Most comics don’t take kindly to famous non-comics jumping into comedy to cash in on their fame.  Sure, they can fill a room with people but they usually proceed to disappoint those people.  Any bad show, especially one that cost top dollar, is a black eye on comedy. I don’t put people on blast as we do live in a free country and audiences exercise free will when they buy tickets to see someone do something they have never done.  What people don’t realize is learning to do something after you’re famous is extremely difficult.  I wouldn’t charge people to watch me learn how to play piano.

I feel like an example is in order.  Again, this isn’t putting someone on blast as much as it is making a case in point.  Charlie Sheen, hilarious actor, but he owes 4700 people in Detroit their money back.  Kato Kaelin tried his hand at comedy and so did John Bobbit.  One is famous for living in a guest house and the other is famous for being the 1st member of the lost member club.  They had as much business doing comedy as I have getting a job rolling sushi.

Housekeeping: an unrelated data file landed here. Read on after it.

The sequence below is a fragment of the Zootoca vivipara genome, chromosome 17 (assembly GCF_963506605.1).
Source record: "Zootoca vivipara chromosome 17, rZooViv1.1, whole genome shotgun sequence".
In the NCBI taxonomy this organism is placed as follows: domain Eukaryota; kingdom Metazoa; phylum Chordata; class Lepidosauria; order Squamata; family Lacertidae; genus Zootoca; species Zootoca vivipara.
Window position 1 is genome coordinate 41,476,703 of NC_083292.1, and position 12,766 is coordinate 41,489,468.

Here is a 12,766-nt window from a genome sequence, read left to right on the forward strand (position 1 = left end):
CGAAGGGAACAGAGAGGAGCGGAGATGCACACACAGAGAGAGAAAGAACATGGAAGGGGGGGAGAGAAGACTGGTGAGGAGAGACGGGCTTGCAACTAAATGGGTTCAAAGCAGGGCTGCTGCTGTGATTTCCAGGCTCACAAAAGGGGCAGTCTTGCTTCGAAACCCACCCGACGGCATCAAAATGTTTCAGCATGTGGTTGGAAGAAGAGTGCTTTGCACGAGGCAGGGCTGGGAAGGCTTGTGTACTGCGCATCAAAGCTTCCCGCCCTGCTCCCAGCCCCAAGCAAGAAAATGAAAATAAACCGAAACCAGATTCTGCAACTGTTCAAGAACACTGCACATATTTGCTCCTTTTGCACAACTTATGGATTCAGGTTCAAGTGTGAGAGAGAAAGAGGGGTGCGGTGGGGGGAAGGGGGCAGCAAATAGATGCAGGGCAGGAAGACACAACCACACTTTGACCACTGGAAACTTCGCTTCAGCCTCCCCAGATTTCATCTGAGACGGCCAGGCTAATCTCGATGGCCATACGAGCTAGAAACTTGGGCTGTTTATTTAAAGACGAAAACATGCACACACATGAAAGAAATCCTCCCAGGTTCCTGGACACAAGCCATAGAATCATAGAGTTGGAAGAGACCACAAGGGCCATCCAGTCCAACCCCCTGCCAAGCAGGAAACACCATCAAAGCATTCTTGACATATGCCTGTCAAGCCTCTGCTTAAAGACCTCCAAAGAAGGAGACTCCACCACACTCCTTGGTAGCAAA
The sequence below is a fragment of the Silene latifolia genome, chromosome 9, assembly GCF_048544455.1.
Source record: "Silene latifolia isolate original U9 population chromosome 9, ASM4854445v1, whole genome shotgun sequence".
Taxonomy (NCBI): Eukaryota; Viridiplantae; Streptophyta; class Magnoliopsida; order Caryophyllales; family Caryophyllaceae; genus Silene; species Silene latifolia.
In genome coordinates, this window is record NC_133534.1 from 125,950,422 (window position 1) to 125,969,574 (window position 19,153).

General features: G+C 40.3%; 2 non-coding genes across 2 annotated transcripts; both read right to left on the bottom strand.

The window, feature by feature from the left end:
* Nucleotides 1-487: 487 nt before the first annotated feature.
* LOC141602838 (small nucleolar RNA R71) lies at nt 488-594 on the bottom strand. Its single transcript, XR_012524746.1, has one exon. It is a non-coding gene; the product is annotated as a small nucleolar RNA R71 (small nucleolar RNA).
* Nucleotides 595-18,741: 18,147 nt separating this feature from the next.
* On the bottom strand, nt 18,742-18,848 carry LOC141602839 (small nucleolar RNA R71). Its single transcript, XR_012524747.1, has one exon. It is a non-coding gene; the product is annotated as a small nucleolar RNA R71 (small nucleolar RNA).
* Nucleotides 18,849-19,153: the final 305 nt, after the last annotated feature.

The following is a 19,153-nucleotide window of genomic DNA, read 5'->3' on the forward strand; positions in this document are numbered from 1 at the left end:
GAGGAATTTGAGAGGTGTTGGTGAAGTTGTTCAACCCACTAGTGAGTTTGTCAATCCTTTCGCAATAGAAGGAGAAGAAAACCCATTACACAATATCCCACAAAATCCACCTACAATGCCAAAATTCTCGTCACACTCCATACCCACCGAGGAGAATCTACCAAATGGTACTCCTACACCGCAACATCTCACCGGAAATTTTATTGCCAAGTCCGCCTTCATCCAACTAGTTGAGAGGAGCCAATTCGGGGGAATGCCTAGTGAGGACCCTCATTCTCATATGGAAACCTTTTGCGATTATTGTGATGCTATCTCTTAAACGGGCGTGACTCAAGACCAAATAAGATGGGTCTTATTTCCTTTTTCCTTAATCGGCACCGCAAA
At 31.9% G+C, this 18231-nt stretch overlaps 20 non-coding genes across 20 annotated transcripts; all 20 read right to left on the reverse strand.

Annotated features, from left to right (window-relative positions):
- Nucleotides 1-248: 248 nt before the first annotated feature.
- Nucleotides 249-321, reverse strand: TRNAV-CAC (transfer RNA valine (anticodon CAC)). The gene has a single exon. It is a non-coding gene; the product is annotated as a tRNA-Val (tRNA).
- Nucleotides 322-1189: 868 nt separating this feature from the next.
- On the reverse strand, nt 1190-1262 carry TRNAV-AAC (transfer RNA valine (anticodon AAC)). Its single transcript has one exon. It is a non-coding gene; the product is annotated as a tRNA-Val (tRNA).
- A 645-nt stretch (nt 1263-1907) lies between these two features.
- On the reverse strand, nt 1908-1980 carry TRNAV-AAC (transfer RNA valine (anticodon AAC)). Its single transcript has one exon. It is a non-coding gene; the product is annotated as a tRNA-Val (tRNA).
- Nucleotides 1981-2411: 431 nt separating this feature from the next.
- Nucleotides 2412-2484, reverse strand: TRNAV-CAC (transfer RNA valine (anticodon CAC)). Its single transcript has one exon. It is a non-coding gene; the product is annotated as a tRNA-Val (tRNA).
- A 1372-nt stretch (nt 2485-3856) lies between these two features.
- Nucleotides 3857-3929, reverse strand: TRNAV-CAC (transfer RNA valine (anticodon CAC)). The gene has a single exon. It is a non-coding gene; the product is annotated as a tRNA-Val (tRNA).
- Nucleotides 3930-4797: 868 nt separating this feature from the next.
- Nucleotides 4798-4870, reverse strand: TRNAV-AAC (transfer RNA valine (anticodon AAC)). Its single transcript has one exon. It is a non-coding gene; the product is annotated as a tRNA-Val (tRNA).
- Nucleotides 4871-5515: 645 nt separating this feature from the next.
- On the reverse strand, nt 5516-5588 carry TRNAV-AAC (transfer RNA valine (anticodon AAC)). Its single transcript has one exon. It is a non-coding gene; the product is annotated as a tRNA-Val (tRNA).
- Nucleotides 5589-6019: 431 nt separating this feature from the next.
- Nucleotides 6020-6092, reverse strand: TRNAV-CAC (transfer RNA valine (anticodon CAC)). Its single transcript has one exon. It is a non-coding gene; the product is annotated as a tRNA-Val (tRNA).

So it was with some trepidation that I went to see Charlie Murphy do comedy.  Sure he was hilarious on Chappelle but stand-up is a different animal.  My stomach couldn’t bear seeing someone with Murphy as a last name not be good but I told my man Kwame Siegel, who opened for Charile, that I’d come thru.

Charlie hit the stage and I immediately let out a big “Whew!”  He was good.  In fact he was very good and his acting chops actually made for a great show.  It was like watching a stand-up who wasn’t needy at all and was really focused on connecting with his audience 1st and making them laugh a close 2nd.  I was with Charlie Murphy every step of the way.  He was at all times honest and funny.  Some good stand-ups might get more laughs but few comics would have a show that was  as enjoyable as Charlie’s.  I actually learned from watching him.  Lessons can come from the most unexpected places.

My prognosis for Charlie Murphy is that he will only continue to grow and get better.   Hat’s off to Darkness.  You did your thing family.  Brooklyn we go hard!